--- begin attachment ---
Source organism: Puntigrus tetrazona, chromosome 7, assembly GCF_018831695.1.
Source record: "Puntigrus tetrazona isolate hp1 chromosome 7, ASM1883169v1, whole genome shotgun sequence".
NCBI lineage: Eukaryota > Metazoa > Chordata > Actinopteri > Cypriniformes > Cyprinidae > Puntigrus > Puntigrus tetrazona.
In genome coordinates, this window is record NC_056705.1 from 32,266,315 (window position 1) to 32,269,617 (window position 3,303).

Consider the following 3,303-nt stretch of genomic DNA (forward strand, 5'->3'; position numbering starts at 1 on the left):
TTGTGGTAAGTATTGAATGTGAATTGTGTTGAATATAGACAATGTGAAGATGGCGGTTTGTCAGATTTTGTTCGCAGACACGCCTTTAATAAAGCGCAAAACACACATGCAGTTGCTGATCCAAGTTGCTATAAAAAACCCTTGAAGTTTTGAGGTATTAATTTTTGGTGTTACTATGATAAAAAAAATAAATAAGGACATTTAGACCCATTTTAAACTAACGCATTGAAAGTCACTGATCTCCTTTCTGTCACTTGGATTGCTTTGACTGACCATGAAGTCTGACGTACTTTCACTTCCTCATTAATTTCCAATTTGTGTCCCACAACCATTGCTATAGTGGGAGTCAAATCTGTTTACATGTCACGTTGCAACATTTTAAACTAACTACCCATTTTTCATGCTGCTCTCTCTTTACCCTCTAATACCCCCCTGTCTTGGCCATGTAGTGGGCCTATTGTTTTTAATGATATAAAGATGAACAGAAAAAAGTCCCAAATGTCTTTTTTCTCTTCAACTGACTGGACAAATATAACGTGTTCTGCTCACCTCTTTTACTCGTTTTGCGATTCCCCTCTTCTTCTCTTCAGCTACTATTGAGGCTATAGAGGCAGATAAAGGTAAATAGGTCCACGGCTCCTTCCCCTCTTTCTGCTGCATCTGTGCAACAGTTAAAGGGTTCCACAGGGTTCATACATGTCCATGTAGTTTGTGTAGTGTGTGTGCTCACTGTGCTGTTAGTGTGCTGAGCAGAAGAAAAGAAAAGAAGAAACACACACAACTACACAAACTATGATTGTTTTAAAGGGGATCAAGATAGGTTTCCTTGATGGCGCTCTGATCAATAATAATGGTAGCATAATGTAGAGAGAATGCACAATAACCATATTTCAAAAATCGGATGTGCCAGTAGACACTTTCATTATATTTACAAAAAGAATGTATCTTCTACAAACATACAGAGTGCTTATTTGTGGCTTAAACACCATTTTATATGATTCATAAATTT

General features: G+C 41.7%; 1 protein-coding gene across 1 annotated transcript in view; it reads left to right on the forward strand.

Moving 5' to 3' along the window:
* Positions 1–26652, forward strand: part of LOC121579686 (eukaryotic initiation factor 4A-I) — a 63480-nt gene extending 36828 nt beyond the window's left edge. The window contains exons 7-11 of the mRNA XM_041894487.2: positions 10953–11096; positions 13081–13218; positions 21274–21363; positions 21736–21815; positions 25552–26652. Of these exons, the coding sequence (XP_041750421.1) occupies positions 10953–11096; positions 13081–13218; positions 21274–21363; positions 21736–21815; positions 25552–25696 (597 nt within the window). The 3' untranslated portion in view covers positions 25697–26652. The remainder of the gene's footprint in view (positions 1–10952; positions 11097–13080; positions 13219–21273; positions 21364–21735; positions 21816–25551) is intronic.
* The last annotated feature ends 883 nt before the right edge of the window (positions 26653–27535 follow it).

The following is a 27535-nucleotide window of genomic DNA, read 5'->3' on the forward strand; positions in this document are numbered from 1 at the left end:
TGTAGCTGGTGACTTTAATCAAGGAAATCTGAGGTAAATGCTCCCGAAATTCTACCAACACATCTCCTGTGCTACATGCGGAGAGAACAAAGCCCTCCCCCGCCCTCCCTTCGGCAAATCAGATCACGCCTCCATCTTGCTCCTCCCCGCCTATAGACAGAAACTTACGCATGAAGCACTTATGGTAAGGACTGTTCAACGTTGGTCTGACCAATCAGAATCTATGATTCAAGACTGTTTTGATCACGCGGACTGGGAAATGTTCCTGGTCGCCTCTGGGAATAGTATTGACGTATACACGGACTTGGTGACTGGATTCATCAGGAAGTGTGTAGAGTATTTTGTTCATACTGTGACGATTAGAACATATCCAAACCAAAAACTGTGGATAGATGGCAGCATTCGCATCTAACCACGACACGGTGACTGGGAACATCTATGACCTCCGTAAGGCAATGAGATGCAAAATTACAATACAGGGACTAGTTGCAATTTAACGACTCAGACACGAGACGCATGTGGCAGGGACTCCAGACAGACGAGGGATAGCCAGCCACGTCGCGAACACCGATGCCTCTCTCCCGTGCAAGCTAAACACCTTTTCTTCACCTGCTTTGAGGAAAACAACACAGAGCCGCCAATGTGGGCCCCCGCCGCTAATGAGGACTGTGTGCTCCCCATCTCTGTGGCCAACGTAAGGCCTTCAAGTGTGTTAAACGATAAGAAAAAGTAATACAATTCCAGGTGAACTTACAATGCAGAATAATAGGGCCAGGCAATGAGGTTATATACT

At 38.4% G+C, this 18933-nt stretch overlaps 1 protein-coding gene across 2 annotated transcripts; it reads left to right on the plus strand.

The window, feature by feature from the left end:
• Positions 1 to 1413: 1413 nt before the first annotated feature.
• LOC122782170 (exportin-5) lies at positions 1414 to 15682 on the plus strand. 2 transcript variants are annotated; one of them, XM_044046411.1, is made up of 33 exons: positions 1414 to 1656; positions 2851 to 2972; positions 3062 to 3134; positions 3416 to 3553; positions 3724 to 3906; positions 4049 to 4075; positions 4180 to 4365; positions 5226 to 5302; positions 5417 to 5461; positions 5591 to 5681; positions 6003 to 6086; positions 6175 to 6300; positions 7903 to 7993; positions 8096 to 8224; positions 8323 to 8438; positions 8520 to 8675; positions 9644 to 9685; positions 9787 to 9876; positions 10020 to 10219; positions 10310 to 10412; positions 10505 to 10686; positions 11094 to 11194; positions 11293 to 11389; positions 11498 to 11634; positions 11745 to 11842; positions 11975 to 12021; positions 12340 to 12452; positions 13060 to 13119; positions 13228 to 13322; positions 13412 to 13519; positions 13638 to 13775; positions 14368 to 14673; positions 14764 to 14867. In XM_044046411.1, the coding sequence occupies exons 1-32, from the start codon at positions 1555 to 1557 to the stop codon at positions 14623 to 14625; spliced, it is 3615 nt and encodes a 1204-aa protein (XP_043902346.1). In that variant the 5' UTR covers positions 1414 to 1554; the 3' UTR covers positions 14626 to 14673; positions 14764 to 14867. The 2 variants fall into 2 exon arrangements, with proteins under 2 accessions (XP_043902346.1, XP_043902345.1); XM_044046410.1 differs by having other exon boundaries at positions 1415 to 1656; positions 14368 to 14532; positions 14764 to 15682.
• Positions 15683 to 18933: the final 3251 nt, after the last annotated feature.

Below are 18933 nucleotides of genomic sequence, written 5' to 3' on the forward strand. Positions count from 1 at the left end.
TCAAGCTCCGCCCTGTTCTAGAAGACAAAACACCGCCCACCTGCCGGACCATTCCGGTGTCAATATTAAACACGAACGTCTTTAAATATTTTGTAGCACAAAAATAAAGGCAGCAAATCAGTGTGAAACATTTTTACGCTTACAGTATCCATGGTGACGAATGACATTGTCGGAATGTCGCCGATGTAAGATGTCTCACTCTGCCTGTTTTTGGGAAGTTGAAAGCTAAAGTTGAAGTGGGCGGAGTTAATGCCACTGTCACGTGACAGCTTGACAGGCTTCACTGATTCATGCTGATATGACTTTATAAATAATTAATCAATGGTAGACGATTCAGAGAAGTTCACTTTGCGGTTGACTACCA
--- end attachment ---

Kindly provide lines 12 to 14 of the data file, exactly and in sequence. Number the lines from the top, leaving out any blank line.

TGTAGCTGGTGACTTTAATCAAGGAAATCTGAGGTAAATGCTCCCGAAATTCTACCAACACATCTCCTGTGCTACATGCGGAGAGAACAAAGCCCTCCCCCGCCCTCCCTTCGGCAAATCAGATCACGCCTCCATCTTGCTCCTCCCCGCCTATAGACAGAAACTTACGCATGAAGCACTTATGGTAAGGACTGTTCAACGTTGGTCTGACCAATCAGAATCTATGATTCAAGACTGTTTTGATCACGCGGACTGGGAAATGTTCCTGGTCGCCTCTGGGAATAGTATTGACGTATACACGGACTTGGTGACTGGATTCATCAGGAAGTGTGTAGAGTATTTTGTTCATACTGTGACGATTAGAACATATCCAAACCAAAAACTGTGGATAGATGGCAGCATTCGCATCTAACCACGACACGGTGACTGGGAACATCTATGACCTCCGTAAGGCAATGAGATGCAAAATTACAATACAGGGACTAGTTGCAATTTAACGACTCAGACACGAGACGCATGTGGCAGGGACTCCAGACAGACGAGGGATAGCCAGCCACGTCGCGAACACCGATGCCTCTCTCCCGTGCAAGCTAAACACCTTTTCTTCACCTGCTTTGAGGAAAACAACACAGAGCCGCCAATGTGGGCCCCCGCCGCTAATGAGGACTGTGTGCTCCCCATCTCTGTGGCCAACGTAAGGCCTTCAAGTGTGTTAAACGATAAGAAAAAGTAATACAATTCCAGGTGAACTTACAATGCAGAATAATAGGGCCAGGCAATGAGGTTATATACT

At 38.4% G+C, this 18933-nt stretch overlaps 1 protein-coding gene across 2 annotated transcripts; it reads left to right on the plus strand.

The window, feature by feature from the left end: